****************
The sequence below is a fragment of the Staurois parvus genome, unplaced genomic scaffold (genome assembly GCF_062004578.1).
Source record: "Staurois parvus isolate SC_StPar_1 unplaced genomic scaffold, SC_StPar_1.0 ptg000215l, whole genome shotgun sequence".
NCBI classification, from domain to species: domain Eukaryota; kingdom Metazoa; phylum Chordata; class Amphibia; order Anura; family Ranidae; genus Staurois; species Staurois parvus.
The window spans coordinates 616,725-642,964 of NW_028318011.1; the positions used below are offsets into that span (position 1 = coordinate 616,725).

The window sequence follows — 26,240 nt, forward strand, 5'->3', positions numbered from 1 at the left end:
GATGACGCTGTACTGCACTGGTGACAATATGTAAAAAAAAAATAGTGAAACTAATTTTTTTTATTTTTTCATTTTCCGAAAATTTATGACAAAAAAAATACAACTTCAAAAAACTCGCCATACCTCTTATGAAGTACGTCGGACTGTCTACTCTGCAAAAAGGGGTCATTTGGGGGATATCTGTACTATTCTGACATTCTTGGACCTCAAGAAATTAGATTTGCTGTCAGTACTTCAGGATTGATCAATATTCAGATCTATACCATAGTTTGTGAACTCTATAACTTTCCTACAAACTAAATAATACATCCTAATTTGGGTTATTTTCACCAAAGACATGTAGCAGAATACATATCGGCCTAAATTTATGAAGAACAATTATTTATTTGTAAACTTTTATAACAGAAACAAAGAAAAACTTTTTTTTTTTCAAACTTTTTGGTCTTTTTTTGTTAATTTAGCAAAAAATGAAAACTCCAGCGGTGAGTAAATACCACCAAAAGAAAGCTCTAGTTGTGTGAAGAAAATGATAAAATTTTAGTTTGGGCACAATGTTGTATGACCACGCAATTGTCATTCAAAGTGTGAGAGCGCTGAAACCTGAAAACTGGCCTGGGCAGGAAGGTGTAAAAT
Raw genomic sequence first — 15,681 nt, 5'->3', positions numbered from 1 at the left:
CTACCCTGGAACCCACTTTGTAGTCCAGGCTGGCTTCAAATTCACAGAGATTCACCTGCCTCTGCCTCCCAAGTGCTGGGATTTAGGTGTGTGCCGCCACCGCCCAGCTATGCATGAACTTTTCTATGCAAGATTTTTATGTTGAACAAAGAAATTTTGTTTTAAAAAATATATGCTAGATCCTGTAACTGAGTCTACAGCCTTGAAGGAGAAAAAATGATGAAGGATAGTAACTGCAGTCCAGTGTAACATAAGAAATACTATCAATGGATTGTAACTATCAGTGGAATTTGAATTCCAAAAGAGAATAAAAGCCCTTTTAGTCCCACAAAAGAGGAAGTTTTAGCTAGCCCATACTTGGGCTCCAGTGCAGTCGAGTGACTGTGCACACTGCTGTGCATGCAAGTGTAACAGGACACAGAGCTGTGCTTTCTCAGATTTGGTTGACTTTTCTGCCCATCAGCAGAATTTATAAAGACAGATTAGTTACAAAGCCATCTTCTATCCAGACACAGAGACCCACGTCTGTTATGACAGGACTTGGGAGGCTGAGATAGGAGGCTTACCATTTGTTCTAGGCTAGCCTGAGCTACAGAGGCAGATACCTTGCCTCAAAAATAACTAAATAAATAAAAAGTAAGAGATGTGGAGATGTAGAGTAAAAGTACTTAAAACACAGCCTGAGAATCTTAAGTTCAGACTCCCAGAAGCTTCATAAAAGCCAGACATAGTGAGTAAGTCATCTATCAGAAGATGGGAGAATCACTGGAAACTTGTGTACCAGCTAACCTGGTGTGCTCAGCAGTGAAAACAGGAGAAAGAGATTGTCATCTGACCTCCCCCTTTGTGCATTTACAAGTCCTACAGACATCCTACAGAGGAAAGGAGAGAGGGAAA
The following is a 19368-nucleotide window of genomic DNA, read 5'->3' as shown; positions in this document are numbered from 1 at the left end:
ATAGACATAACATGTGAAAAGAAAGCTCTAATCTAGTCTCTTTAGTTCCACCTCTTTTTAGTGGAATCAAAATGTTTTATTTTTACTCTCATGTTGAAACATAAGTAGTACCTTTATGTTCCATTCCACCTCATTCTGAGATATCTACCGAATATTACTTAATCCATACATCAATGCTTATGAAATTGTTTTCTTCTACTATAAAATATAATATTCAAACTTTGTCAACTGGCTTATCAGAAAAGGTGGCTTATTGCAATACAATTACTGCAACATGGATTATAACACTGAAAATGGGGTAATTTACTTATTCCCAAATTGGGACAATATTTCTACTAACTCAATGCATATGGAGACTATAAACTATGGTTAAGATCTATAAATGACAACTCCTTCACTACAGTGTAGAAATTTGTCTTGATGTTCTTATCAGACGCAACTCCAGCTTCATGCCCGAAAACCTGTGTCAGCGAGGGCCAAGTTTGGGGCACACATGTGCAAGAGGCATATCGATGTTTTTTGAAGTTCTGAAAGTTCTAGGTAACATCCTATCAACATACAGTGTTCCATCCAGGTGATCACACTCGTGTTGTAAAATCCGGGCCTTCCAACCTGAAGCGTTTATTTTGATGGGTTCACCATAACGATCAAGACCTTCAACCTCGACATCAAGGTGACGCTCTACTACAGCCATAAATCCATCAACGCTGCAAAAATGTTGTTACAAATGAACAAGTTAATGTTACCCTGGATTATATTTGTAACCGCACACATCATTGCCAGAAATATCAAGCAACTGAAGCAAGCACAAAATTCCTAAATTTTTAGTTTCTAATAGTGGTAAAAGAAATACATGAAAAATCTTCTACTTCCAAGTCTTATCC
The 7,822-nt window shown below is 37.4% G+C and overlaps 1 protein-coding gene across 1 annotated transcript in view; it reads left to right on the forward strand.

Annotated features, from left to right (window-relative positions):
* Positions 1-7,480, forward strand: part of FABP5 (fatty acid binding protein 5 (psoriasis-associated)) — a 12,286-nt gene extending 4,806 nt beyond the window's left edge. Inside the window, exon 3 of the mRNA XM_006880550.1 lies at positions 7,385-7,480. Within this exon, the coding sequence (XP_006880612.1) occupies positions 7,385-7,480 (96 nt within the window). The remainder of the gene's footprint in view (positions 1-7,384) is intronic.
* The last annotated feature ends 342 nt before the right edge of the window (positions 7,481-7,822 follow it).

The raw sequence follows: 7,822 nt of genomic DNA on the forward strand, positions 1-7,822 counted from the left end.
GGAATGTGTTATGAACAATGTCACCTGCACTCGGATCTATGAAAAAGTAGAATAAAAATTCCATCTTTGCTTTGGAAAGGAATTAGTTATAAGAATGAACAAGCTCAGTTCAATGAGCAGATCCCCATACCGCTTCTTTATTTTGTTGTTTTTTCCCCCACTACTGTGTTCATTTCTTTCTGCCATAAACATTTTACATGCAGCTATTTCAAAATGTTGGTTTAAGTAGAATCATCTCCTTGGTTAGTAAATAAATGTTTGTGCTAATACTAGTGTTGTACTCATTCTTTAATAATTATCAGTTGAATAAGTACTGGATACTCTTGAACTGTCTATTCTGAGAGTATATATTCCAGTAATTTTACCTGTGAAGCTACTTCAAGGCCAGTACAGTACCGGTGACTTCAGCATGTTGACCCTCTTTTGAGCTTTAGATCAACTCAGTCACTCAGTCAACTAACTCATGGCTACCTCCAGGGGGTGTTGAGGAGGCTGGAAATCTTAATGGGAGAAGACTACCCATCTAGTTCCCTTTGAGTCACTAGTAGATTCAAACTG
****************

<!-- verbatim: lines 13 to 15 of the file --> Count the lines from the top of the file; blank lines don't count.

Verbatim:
* Positions 1-7,480, forward strand: part of FABP5 (fatty acid binding protein 5 (psoriasis-associated)) — a 12,286-nt gene extending 4,806 nt beyond the window's left edge. Inside the window, exon 3 of the mRNA XM_006880550.1 lies at positions 7,385-7,480. Within this exon, the coding sequence (XP_006880612.1) occupies positions 7,385-7,480 (96 nt within the window). The remainder of the gene's footprint in view (positions 1-7,384) is intronic.
* The last annotated feature ends 342 nt before the right edge of the window (positions 7,481-7,822 follow it).

The raw sequence follows: 7,822 nt of genomic DNA on the forward strand, positions 1-7,822 counted from the left end.